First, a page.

Mommy Points: The Balancing Act of Work Travel as a Parent

Apr 19, 2019

This post contains references to products from one or more of our advertisers. We may receive compensation when you click on links to those products. Terms apply to the offers listed on this page. For an explanation of our Advertising Policy, visit this page.

“Mom, why weren’t you at my school party today? All the other moms were there.”

I was hoping she wouldn’t notice. I was hoping that there wouldn’t be a critical mass of parents who came, so that my absence wouldn’t be so obvious. Or maybe I was just hoping she would forget by the time she saw me, so I could dodge this guilt bullet. But my 3-year-old was right: I wasn’t there. I was away for work.

When you are a parent whose work requirements include travel, you’re going to miss things at home with your kids. Let me repeat that for the overachievers in the front: You cannot do it all. Eventually, you’re going to miss something. Something big.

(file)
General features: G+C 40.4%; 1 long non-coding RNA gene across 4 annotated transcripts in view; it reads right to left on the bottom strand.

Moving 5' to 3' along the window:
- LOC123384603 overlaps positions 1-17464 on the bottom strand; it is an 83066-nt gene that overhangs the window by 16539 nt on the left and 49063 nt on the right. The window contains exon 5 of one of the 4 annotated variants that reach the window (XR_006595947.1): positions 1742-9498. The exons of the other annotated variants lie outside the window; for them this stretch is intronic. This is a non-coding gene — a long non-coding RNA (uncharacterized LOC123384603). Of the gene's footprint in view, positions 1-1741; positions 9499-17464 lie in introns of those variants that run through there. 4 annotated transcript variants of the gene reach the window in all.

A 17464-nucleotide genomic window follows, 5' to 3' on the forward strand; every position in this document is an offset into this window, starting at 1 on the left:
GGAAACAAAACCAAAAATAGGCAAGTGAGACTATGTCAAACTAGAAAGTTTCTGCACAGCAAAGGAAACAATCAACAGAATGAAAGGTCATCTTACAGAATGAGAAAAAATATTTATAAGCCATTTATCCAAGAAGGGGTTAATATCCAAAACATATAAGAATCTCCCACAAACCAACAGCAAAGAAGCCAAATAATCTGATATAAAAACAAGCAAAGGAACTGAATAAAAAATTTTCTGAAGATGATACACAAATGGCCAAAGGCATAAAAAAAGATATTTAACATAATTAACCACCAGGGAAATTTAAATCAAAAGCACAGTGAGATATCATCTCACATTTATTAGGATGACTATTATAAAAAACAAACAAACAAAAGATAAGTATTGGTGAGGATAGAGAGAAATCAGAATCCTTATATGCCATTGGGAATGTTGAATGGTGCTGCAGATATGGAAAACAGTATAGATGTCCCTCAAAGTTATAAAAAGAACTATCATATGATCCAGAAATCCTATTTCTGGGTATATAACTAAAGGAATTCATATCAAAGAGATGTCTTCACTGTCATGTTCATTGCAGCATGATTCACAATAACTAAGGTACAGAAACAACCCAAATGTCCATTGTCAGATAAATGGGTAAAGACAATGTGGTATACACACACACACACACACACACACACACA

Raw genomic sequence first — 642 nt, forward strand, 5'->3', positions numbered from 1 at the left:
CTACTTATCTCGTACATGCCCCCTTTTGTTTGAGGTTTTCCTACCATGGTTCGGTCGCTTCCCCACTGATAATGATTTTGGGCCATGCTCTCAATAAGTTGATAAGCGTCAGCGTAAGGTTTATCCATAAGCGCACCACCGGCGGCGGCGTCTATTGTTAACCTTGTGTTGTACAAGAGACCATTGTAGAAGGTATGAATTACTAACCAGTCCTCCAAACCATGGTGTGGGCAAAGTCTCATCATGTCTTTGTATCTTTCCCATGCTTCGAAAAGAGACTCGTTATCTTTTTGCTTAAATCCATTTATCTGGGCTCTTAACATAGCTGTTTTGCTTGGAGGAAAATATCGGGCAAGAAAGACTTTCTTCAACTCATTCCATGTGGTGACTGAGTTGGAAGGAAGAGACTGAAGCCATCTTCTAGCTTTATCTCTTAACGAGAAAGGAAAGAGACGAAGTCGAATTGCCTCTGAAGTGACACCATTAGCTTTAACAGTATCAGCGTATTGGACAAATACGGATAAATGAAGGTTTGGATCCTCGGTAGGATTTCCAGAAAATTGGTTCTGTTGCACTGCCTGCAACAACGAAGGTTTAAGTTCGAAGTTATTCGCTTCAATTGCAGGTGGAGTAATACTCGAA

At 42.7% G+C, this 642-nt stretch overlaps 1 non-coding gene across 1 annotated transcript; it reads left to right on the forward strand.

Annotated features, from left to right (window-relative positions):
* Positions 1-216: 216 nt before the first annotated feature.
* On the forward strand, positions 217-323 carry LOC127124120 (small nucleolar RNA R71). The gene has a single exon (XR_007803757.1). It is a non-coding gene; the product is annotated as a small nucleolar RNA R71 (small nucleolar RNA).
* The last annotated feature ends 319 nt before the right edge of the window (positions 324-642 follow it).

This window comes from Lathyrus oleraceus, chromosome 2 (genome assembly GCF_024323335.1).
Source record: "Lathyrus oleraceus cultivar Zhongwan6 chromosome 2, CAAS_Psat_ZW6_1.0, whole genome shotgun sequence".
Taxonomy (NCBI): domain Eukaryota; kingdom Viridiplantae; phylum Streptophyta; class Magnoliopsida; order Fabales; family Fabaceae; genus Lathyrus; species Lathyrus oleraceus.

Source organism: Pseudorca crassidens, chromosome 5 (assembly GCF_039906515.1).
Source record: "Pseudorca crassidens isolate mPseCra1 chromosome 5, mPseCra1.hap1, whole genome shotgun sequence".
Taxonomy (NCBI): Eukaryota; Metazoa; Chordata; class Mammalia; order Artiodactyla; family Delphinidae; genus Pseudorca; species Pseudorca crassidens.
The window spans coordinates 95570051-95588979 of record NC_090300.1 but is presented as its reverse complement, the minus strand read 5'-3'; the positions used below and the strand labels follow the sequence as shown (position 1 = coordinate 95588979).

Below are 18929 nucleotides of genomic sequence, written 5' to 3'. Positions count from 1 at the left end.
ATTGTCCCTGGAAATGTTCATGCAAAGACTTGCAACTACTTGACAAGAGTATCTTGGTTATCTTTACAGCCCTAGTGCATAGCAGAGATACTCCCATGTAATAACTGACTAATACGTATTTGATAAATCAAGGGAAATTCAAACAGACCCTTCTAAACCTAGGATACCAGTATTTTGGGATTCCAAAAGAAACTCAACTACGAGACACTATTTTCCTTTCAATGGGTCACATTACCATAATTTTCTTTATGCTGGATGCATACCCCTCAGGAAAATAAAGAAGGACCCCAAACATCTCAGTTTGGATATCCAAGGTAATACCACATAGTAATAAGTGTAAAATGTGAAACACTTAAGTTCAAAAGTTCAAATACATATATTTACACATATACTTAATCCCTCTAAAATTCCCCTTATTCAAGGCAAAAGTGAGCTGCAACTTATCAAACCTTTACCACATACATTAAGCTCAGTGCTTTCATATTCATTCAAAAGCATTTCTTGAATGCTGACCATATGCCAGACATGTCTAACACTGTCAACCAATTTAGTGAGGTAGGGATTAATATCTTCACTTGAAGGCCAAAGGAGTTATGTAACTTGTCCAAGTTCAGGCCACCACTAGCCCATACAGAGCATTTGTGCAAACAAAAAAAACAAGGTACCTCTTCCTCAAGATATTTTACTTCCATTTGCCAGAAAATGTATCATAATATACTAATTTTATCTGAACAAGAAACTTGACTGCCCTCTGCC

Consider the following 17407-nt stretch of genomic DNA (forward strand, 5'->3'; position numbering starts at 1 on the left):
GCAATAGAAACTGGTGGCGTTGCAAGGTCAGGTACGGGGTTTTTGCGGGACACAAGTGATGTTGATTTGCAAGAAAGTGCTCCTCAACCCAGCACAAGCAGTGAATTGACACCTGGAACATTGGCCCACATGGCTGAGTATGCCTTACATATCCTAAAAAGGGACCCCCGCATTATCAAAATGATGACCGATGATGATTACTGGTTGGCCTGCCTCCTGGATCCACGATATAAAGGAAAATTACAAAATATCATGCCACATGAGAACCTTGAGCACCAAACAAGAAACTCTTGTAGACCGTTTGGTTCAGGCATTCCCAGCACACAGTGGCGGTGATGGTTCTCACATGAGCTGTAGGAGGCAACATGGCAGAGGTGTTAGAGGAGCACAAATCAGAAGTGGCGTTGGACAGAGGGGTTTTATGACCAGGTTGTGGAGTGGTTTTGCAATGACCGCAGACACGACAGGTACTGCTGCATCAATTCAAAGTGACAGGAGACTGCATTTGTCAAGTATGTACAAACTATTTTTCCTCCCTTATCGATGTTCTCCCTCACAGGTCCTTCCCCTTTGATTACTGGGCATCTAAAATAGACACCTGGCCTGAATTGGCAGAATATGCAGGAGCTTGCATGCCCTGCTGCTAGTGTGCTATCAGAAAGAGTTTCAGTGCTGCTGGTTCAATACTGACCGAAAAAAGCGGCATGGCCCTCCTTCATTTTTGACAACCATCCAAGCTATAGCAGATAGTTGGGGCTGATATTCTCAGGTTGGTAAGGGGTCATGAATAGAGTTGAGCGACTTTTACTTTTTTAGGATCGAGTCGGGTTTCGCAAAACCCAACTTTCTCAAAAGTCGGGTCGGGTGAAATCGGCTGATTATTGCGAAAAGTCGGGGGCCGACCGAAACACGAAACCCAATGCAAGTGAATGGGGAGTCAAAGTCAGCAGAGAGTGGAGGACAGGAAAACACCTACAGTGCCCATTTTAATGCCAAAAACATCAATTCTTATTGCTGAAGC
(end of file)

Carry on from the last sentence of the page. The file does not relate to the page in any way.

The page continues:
I haven’t only missed a school party. I’ve missed theater performances, rodeo days, themed lunches, a school play and end-of-year celebrations. Sure, I’ll never forget seeing my eldest daughter walk for the first time, but I didn’t see it happen in our backyard or in the living room or on a beach. No, I saw her first steps on a grainy, jerky cellphone video that I got by text while I was eating alone at a restaurant bar on a work trip on a cold, dark night in 2010. FaceTime may have made the picture clearer in the intervening nine years, but it hasn’t at all numbed the sting of missing important moments like that.

Before my tiny violin becomes too ear-piercing, let’s clarify something: I know I’m lucky to have a job that includes travel. But you never stop questioning whether your career and the opportunities and experiences it brings will ever erase the memory of that look in your kids’ eyes when you tell them you won’t be there at the big or recital. Add in a line or two about how all the other parents were there, and you’re on the express train to I’m-a-Crappy-Parentville.

So how do you manage traveling for work and being an involved parent? I’m almost 10 years into this balancing act, and there’s still not going to be a pretty bow to tie up the story, as it’s just not easy. But some things do help balance being a parent with being a work traveler.

If you can go, go